Slice of Life, Chapter 22

(This is part of the Slice of Life Project)

I’m slicing into the local news today, focusing in some smaller stories that seem to have some bigger reverberations in the world. I suppose we could all do this kind of slicing and allow the local to become an inroad into the global. Such is the power of the Slice of Life concept, right?

So here goes:

Slice One: Our city may be closing one of our elementary schools. I don’t teach in the small city where I live but my kids go to school here, and so my wife and I are following these developments quite closely. I was a newspaper reporter here in this place the last time an elementary/neighborhood school was shuttered and it was not pretty. The reason for all the talk by the mayor and School Committee about ending the life of one of the four elementary schools is, simply, money. The school budget is about $800,000 out of whack for next year. We have consistently been on the wrong end of the state’s calculations under a School Reform bill from about 10 years ago because we were already supporting our education system to a fair degree. Those are the districts that got punished under School Reform. The poor districts got an infusion of money. The rich ones didn’t care. The rest of the middle has been mostly left to fend for itslef, and that has meant cuts every year since I can remember. Teachers are laid off, left and right. The arts program is reduced to rubble. Textbooks are out of date. (you probably know this story well)

I don’t think the school where our sons go is on the list for getting closed but larger class sizes, more disruption and other intangibles are certainly part of any package for an infusion of an entire elementary school across the district. There is a lot of distress in the air.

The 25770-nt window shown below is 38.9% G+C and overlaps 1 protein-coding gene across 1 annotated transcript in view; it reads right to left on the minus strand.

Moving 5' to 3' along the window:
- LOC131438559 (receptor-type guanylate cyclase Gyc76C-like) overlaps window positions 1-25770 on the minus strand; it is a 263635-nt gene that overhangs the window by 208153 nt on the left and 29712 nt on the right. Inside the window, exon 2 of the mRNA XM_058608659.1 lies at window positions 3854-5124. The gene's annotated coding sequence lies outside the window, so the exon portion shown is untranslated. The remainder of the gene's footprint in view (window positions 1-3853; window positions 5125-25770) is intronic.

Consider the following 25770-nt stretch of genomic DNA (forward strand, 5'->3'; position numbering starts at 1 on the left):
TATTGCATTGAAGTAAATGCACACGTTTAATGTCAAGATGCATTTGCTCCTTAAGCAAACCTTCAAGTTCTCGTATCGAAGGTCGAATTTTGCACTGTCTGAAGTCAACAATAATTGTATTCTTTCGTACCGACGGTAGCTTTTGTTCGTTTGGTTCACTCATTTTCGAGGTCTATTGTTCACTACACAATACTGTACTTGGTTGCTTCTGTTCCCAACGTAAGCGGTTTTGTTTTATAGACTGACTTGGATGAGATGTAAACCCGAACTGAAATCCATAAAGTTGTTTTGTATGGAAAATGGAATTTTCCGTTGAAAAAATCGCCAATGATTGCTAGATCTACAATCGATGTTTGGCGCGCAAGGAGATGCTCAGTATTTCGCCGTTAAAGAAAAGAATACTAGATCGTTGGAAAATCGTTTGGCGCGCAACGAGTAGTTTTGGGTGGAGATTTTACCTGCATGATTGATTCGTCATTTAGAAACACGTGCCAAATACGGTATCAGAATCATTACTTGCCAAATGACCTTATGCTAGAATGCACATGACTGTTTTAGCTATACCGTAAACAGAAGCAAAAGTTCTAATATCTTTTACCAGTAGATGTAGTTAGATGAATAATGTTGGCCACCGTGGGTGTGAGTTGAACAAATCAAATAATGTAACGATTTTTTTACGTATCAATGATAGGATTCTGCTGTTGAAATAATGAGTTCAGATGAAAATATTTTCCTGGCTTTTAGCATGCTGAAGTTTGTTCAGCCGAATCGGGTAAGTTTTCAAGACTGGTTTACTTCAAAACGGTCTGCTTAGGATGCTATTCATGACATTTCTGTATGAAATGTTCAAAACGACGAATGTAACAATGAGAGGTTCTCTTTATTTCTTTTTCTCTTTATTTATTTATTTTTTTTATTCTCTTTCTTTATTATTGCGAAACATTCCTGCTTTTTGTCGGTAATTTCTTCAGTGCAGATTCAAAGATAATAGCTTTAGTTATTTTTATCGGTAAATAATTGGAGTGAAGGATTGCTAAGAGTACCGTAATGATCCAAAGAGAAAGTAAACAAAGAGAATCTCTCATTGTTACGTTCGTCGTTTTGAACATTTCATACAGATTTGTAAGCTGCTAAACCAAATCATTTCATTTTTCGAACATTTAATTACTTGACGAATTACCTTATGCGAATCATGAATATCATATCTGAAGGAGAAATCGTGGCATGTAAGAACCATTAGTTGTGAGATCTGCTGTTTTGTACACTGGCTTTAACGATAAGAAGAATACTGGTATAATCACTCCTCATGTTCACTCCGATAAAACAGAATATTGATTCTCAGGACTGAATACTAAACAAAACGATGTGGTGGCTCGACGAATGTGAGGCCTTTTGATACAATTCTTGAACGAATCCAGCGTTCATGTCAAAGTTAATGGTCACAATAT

Slice Two: At a neighboring town, the middle school administration has decided to clamp down on the student newspaper. The middle school journalists were concerned that students were having no voice for change in their school. They developed a survey. They administered the survey. They collated the data and created charts. They were about to publish the results (which show that almost 80 percent of the kids at the school feel left out of all decision-making) when the principal yanked the newspaper from their hands. The administration apparently told the students that the wording of the survey and they way they gathered data was faulty and unethical. The ACLU has stepped in to support the students. It is a bit ironic that the students create this document to show how voice-less they are and then they are stripped of their voice. An update in the newspaper says that administrators were really most concerned about the quality of students writing in the article. Can’t you see them with their big red correction pens, standing over the news and chopping out word after word? Perhaps that is unfair to stereotype the administrators, but when it comes to freedom of the press and student expression, I have some pretty strong feelings.